Islam is simple, Muslims make it hard
The Quran emphasises moderation and balance in all matters related to faith, religious practices and social responsibilities.
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There is an authentic saying attributed to the Prophet Muhammad: "Religion is very easy and whoever overburdens himself in his religion will not be able to continue in that way. So you should not be extremists, but try to be near to perfection and receive the good tidings that you will be rewarded." (Bukhari Fath-ul-Bari, Page 102, Vol 1)
In the above hadith or prophetic saying, religion refers to the broader notion of Islam, that is deen, a complete code which encompasses every facet of human life. Deen comprises imaan (faith), Islam (practice) and ihsan (a sense of social responsibility borne out of religious convictions).
Islam emphasises moderation and balance in all matters related to faith, religious practices and social responsibilities. This universal principle is basically enshrined in the holy Quran: "And God has not laid upon you any hardship in matters of religion" (Q 22:78)
God intends for you ease.
The Quran reads: "God intends for you ease and does not intend for you hardship." (Q 2:185) The Quran reinforces this message again: "God does not burden a soul beyond its capacity." (Q 2:286)
A unique feature about the Quran is that while it spells out an ethical code, a moral path, a political system, a social norm, an economic order and a legal philosophy, it also presents in the life of Prophet Mohammad the practical exposition of the theoretical models contained in it.
There is hardly any aspect of life which has not been touched upon by the Quran; and in a similar vein the Prophet’s life penetrates with remarkable versatility every domain of human life, both public and private.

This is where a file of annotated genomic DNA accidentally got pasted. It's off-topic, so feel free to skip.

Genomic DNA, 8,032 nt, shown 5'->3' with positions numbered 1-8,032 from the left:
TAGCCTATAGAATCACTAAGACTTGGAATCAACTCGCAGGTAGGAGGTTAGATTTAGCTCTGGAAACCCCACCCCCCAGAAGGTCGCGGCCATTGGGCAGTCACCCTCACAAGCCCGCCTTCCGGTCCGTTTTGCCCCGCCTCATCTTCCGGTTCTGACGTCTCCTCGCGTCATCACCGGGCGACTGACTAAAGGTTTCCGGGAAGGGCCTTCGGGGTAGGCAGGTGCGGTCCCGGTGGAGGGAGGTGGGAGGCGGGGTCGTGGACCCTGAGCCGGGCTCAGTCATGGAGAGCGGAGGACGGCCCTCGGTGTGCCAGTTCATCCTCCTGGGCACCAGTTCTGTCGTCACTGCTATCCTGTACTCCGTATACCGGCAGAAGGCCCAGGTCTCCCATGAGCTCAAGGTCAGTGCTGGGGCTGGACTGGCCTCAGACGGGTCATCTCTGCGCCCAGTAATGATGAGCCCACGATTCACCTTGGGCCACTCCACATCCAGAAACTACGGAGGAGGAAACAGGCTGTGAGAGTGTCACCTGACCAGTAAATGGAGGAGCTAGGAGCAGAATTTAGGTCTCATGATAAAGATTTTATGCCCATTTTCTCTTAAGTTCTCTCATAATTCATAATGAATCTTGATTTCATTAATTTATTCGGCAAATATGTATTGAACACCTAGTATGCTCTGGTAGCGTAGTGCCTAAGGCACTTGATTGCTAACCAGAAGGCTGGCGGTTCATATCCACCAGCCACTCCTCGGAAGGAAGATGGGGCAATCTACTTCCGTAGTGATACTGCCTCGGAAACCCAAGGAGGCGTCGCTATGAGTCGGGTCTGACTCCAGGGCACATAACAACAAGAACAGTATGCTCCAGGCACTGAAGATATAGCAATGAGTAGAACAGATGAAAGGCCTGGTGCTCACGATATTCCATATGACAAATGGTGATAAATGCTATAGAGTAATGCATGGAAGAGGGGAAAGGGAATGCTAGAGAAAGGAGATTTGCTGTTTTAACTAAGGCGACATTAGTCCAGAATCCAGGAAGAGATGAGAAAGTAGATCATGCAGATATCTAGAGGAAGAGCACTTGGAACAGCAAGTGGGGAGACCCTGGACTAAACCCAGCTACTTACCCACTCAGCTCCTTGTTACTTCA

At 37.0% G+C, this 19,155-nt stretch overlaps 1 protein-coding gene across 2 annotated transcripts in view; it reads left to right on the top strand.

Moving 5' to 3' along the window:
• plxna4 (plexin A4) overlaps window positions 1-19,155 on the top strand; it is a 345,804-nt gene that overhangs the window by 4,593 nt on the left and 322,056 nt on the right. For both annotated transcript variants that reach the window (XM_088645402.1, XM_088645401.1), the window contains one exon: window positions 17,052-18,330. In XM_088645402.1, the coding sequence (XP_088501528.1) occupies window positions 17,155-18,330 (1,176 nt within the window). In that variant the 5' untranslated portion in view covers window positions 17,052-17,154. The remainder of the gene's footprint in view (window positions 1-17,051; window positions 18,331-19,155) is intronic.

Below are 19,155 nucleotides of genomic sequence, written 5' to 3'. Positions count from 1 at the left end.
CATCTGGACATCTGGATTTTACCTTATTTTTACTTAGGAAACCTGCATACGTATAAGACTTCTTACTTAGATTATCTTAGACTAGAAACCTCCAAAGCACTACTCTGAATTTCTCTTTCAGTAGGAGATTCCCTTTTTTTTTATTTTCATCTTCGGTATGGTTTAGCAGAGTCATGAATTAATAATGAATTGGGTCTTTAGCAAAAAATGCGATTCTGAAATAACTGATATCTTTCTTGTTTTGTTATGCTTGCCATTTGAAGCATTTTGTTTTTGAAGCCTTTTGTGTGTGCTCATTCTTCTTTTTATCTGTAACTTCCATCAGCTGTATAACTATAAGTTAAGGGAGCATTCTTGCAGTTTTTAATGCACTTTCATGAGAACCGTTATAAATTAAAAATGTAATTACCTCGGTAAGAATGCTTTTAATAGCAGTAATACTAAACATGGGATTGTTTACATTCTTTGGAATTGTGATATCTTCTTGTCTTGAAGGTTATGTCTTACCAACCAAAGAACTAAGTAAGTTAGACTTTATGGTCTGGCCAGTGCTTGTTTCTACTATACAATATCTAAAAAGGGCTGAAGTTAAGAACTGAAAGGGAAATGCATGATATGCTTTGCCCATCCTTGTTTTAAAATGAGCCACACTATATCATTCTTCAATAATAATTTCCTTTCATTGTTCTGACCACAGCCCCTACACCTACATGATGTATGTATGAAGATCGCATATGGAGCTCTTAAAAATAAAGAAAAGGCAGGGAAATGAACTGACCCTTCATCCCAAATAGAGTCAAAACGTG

This striking parallelism between the message of the Quran and the life of Prophet Muhammad clearly indicates that it was to illustrate beyond doubt for every follower of Quran that the pattern of life enunciated in the holy book is capable of being practiced by every individual.Islam emphasises moderation and balance in all matters related to faith, religious practices and social responsibilities. (Photo: Reuters)
The Prophet was, in fact, a human incarnation of the Quran. For what we find a wonderful philosophy in the static words of the Quran, we have a dynamic living counterpart in the life of Prophet Muhammad.
The Prophet once told his close companion Abdullah ibn Amr: "Have I heard right that you fast everyday and stand in prayer all night?" Abdullah replied: "Yes, O Messenger of God."
The Prophet said: "Do not do that. Fast, as well as, eat and drink. Stand in prayer, as well as, sleep. This is because your body has a right upon you, your eyes have a right upon you, your wife has a right upon you, and your guest has a right upon you." (Al-Bukhari, 127)
While enjoining his followers to prepare themselves for the life hereafter, the Prophet also admonished them to perform the necessary functions which an individual is called upon to do in order to live a proper life in this world.
The Prophet believed that an ideal life was one which had the right combination of both the essential elements of life: one that which could enable him to lead a proper and contented life on earth; the other which could provide salvation to him.